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Noida’s swachhta rankings jump has a lesson for Gurugram, Faridabad — get people on board

With drain water treatment, door-to-door campaigns, and a plant that processes construction and demolition waste, Noida is setting the bar high on cleanliness.

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When it comes to a clean, green city, Noida has set a fine example of the success of collaboration between civic body and the people. In the Swachh Survekshan 2021, the NCR city bagged the fourth spot in the list of cleanest cities of India that have population between one and 10 lakh. It improved its position by 21 spots after being ranked 25 last year.

In NCR, Noida fared best. In cities with more than 10 lakh population, Faridabad slipped four spots to 41 among the 48 cities surveyed. Gurugram improved its ranking from 62nd last year to 24th this year among cities with a population between one and 10 lakh. The results of the annual cleanliness survey conducted by the Union Ministry of Housing and Urban Affairs (MoHUA) were announced on 20 November 2021.

So while Gurugram has nearly taken Noida’s spot from last year, the latter has raised the bar high.

The Noida Authority focussed on certain initiatives that brought about the rise in its ranking. And processing construction-demolition waste using a plant that has a capacity of 250-300 tonnes is one such step.

“Construction-demolition waste is processed in our C&D plant in Sector 80 and apart from Delhi, Noida is the only other city in NCR that has such facility,” said S.C. Mishra, DGM, Senior project engineer (public health), Noida Authority. The treated waste is reused to make paver blocks, and in brick and tile manufacturing units. 

Noida Authority has been consistently working to turn the city into a clean, green space. But for the change that has come, the symbiotic relationship between the authority, RWAs and the citizens is no less important. “Citizen involvement and participation has been high,” said S.C. Mishra.

Also read: Noida has a new sector. It’s called humour

Climbing the cleanliness chart

Noida ranked 150 in 2019, but made remarkable improvement to bag 25th spot in last year’s survey. The city received a 5-star rating in a survey on garbage free- cities (GFC) this year. In June 2020, Noida’s rating was 3-star in the same category.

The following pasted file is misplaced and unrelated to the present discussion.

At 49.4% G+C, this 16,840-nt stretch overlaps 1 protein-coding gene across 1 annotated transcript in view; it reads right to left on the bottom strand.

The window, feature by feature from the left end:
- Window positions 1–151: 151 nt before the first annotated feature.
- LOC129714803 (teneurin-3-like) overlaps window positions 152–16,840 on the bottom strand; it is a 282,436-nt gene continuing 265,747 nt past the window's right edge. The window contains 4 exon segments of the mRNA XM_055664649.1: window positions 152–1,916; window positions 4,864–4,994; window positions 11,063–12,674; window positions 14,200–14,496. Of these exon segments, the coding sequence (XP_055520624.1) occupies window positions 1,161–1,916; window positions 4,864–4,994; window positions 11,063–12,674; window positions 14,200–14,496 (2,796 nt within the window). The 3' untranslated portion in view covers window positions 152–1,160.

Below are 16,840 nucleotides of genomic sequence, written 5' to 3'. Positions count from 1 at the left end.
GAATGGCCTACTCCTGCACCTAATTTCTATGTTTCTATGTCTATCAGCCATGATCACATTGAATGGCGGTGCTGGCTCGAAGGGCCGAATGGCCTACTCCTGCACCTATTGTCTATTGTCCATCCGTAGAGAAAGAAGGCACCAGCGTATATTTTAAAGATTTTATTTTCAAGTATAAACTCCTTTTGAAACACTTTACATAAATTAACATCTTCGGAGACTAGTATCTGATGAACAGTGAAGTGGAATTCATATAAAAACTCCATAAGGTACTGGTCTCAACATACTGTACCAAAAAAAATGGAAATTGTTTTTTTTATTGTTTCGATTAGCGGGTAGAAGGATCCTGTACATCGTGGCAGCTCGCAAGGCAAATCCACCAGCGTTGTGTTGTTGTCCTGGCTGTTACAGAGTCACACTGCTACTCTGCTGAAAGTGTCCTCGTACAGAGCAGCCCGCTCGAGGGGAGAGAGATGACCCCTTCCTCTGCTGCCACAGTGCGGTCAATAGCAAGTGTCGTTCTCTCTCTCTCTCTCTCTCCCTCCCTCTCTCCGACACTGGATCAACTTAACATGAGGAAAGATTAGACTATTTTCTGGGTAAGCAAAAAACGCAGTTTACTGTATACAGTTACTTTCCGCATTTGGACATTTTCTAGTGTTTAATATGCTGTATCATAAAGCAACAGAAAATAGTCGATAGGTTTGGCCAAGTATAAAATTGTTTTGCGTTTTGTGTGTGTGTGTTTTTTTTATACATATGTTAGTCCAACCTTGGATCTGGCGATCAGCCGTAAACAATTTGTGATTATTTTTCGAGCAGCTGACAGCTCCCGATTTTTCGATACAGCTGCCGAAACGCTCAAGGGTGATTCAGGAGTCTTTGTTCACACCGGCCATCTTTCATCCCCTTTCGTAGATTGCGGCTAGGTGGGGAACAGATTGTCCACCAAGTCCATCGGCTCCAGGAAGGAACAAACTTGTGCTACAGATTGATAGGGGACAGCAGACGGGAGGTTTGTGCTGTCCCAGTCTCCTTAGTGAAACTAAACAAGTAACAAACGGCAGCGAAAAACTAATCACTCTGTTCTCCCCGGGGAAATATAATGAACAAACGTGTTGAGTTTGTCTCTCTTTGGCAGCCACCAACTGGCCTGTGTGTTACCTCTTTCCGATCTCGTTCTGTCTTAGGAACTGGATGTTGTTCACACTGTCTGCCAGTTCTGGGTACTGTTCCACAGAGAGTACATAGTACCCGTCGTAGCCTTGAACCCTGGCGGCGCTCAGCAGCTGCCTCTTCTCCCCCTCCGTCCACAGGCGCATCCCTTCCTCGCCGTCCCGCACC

Mishra told ThePrint that his department had managed to continue its efforts of keeping the city clean even during the height of Covid. Despite it being a challenging task to manage hazardous waste produced during the treatment of Covid patients, be it at hospitals or for those quarantining at home, the Noida Authority continued with its process of waste segregation and disposal.

From employing swachhta ambassadors that go door-to-door asking residents to segregate dry and wet waste, to hosting awareness programmes and awards for cleanest sectors, the Authority has taken many steps to make the city climb the cleanliness chart.

Noida is reusing treated water for horticulture, dust management and sprinkling, car-washing and in its fire tenders. This has resulted in 150-190 million litres of waste water being reused on a daily basis.

“Noida has no landfills that pile up with garbage in many places across NCR,” said Mishra. It is not simply the construction demolition or waste management, but beautification too. Every pillar in the metro stations in Noida, and around 300 walls in Noida have been painted to enhance the beauty of the city, added Miishra.

Also read: Greater Noida to Gurgaon — 5 NCR forests that you must visit before Corbett

Residents’ initiative

Anita Joshi, President of RWA Sector 51 Noida, said how all residents cooperated to make the society a near zero-garbage locality. “We also have CCTV cameras installed that monitors where waste is being dumped. But residents are mostly cooperative and segregate the waste themselves, which helps us in its disposal,” said Joshi.

In an earlier report, ThePrint had told how the two sectors that were adjudged the cleanest in Noida had their own waste disposal systems. Mishra said that Noida’s cleanliness can be attributed to its residents’ awareness and their willingness to go that extra mile.

Joshi told how her RWA chose a nearby empty plot that was being used as a landfill and turned it into a thriving vegetable patch. Once people saw how it was done, they emulated the same at other spots near the sector to create green spaces. “We have regular cleanliness drives and educational programmes for children on reducing and reusing plastics and other forms of waste-management,” Joshi added.

(Edited by Anurag Chaubey)

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